Matrimonial Presumptions and the Burden of Proof By Joel R. Brandes
Presumptions are used to relieve a party from having to actually prove the truth of a fact. The creation of a presumption and the burden of proof in an action is determined by the public policy of the law to which they relate. Counsel trying a matrimonial action cannot effectively do so without knowing which presumptions and burdens of proof are applicable in that action.
The function of a standard of proof is to "instruct the factfinder concerning the degree of confidence our society thinks he should have in the correctness of factual conclusions for a particular type of adjudication." The Supreme Court has described three standards of proof for different types of cases. At one end of the spectrum is the civil case involving a dispute between private parties. Since society has a minimal concern with the outcome of private suits, plaintiff's burden of proof is a preponderance of the evidence. The litigants share the risk of error in roughly equal fashion. In a criminal case the interests of the defendant are of such magnitude that the standard of proof is designed to exclude as nearly as possible the likelihood of an erroneous judgment. This is accomplished by requiring that the state prove the guilt of an accused beyond a reasonable doubt. An intermediate standard of proof, "clear, unequivocal and convincing” is used in civil cases involving allegations of fraud or some other quasi-criminal wrongdoing. The interests at stake in those cases are deemed to be more substantial than mere loss of money.
To say that a party to a civil action has the burden of proof on a particular issue means that, the party's claim on that issue must be established by “a preponderance of the credible evidence”, or in some cases, by “clear and convincing evidence”. A preponderance of the evidence means the greater part of the credible evidence. The credible evidence means the testimony or exhibits that is worthy of belief, referring to the convincing quality of the evidence. Clear and convincing evidence means evidence that satisfies the trier of fact that there is a high degree of probability that what he claims is what actually happened.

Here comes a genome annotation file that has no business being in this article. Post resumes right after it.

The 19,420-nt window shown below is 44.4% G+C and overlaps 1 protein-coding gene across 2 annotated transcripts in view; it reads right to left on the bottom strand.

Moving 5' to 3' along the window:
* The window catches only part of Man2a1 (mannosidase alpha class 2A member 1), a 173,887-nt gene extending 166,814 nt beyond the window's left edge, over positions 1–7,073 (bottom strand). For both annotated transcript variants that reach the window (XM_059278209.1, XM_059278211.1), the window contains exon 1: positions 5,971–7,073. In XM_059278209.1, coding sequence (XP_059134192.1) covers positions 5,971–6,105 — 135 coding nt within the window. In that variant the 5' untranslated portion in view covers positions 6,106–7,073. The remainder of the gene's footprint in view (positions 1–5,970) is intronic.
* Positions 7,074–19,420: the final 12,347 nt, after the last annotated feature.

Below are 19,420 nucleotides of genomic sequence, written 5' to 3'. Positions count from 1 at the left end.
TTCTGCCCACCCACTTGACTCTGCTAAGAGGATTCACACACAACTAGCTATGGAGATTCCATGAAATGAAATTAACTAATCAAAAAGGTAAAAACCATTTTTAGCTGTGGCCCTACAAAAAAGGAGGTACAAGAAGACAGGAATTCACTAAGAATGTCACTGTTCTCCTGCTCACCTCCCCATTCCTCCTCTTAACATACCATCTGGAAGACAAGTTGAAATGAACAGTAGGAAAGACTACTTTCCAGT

At the trial of a matrimonial action the plaintiff has the burden of proof with regard to the allegations of her complaint for divorce and requests for ancillary relief, and the defendant has the burden of proof with regard to his affirmative defenses, counterclaims, and requests for ancillary relief.
The “preponderance of the evidence” standard of proof is utilized in most matrimonial actions. However, the “clear and convincing evidence standard must be met where the issue is adultery or to establish fraud, that a conveyance of property to the parties as tenants by the entirety was not intended to create an ownership interest in the property in the co-tenant, but was merely for the sole purpose of convenience, and to establish violation of an order or subpoena in a proceeding to punish for civil contempt,. The clear and convincing evidence standard is also used where the plaintiff seeks to establish paternity or to establish an acknowledgment of paternity.
A spouse’s conveyance of inherited property (which is separate property) to herself and her husband as tenants by the entirety creates a presumption that the property was marital. In order to rebut this presumption, that spouse is required to come forward with clear and convincing proof that she did not intend plaintiff to have an ownership interest in the property, but merely placed his name on the deed for the sole purpose of convenience. A spouse’s entitlement to a credit for separate property contributions to marital property must be established by clear and convincing evidence.
A presumption provides a method where certain facts are deemed to be prima facie proof of other facts. A “presumption of law” is a rule which requires that a particular inference must be drawn from an ascertained state of facts. A “presumption of fact” allows a particular inference to be drawn from a state of facts, but does not require that such an inference be drawn from that fact. A rebuttable presumption places the burden upon the adversary to come forward with evidence to rebut the presumption, to negative the existence of the fact. A “presumption of fact” is rebuttable. When substantial evidence to the contrary is produced, the presumption disappears and ceases to be a legal factor in the case.